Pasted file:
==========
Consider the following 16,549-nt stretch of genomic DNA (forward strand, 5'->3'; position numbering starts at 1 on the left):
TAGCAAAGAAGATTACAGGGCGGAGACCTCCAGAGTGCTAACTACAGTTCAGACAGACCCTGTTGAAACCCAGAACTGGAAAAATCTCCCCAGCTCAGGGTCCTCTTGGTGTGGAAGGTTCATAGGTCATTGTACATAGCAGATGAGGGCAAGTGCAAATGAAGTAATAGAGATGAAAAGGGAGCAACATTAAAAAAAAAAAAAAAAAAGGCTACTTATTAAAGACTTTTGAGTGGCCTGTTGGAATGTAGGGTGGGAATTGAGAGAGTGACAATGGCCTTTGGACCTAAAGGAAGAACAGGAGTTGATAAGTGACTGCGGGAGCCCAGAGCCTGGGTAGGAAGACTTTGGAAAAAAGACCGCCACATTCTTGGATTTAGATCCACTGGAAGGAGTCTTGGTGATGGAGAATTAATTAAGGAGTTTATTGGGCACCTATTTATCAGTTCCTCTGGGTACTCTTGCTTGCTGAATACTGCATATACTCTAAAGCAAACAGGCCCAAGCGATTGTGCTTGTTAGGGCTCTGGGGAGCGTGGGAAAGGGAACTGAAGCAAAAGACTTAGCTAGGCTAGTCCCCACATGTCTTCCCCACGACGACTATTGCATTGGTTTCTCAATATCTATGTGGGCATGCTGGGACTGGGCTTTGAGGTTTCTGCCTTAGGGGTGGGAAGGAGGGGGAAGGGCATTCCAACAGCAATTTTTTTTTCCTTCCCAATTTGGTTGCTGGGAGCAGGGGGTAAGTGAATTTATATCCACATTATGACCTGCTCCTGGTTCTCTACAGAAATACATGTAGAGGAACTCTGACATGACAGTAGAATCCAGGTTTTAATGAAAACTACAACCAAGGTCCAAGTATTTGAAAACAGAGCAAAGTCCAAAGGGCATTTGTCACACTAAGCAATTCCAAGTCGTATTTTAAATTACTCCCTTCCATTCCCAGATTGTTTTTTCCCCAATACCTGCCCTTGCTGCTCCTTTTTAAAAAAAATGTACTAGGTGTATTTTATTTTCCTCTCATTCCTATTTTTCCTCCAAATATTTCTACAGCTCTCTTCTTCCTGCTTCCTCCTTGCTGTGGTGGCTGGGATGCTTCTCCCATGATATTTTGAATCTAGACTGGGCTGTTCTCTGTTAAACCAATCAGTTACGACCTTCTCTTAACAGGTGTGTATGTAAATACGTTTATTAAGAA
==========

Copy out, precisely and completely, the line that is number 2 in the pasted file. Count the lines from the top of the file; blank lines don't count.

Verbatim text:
TAGCAAAGAAGATTACAGGGCGGAGACCTCCAGAGTGCTAACTACAGTTCAGACAGACCCTGTTGAAACCCAGAACTGGAAAAATCTCCCCAGCTCAGGGTCCTCTTGGTGTGGAAGGTTCATAGGTCATTGTACATAGCAGATGAGGGCAAGTGCAAATGAAGTAATAGAGATGAAAAGGGAGCAACATTAAAAAAAAAAAAAAAAAAGGCTACTTATTAAAGACTTTTGAGTGGCCTGTTGGAATGTAGGGTGGGAATTGAGAGAGTGACAATGGCCTTTGGACCTAAAGGAAGAACAGGAGTTGATAAGTGACTGCGGGAGCCCAGAGCCTGGGTAGGAAGACTTTGGAAAAAAGACCGCCACATTCTTGGATTTAGATCCACTGGAAGGAGTCTTGGTGATGGAGAATTAATTAAGGAGTTTATTGGGCACCTATTTATCAGTTCCTCTGGGTACTCTTGCTTGCTGAATACTGCATATACTCTAAAGCAAACAGGCCCAAGCGATTGTGCTTGTTAGGGCTCTGGGGAGCGTGGGAAAGGGAACTGAAGCAAAAGACTTAGCTAGGCTAGTCCCCACATGTCTTCCCCACGACGACTATTGCATTGGTTTCTCAATATCTATGTGGGCATGCTGGGACTGGGCTTTGAGGTTTCTGCCTTAGGGGTGGGAAGGAGGGGGAAGGGCATTCCAACAGCAATTTTTTTTTCCTTCCCAATTTGGTTGCTGGGAGCAGGGGGTAAGTGAATTTATATCCACATTATGACCTGCTCCTGGTTCTCTACAGAAATACATGTAGAGGAACTCTGACATGACAGTAGAATCCAGGTTTTAATGAAAACTACAACCAAGGTCCAAGTATTTGAAAACAGAGCAAAGTCCAAAGGGCATTTGTCACACTAAGCAATTCCAAGTCGTATTTTAAATTACTCCCTTCCATTCCCAGATTGTTTTTTCCCCAATACCTGCCCTTGCTGCTCCTTTTTAAAAAAAATGTACTAGGTGTATTTTATTTTCCTCTCATTCCTATTTTTCCTCCAAATATTTCTACAGCTCTCTTCTTCCTGCTTCCTCCTTGCTGTGGTGGCTGGGATGCTTCTCCCATGATATTTTGAATCTAGACTGGGCTGTTCTCTGTTAAACCAATCAGTTACGACCTTCTCTTAACAGGTGTGTATGTAAATACGTTTATTAAGAA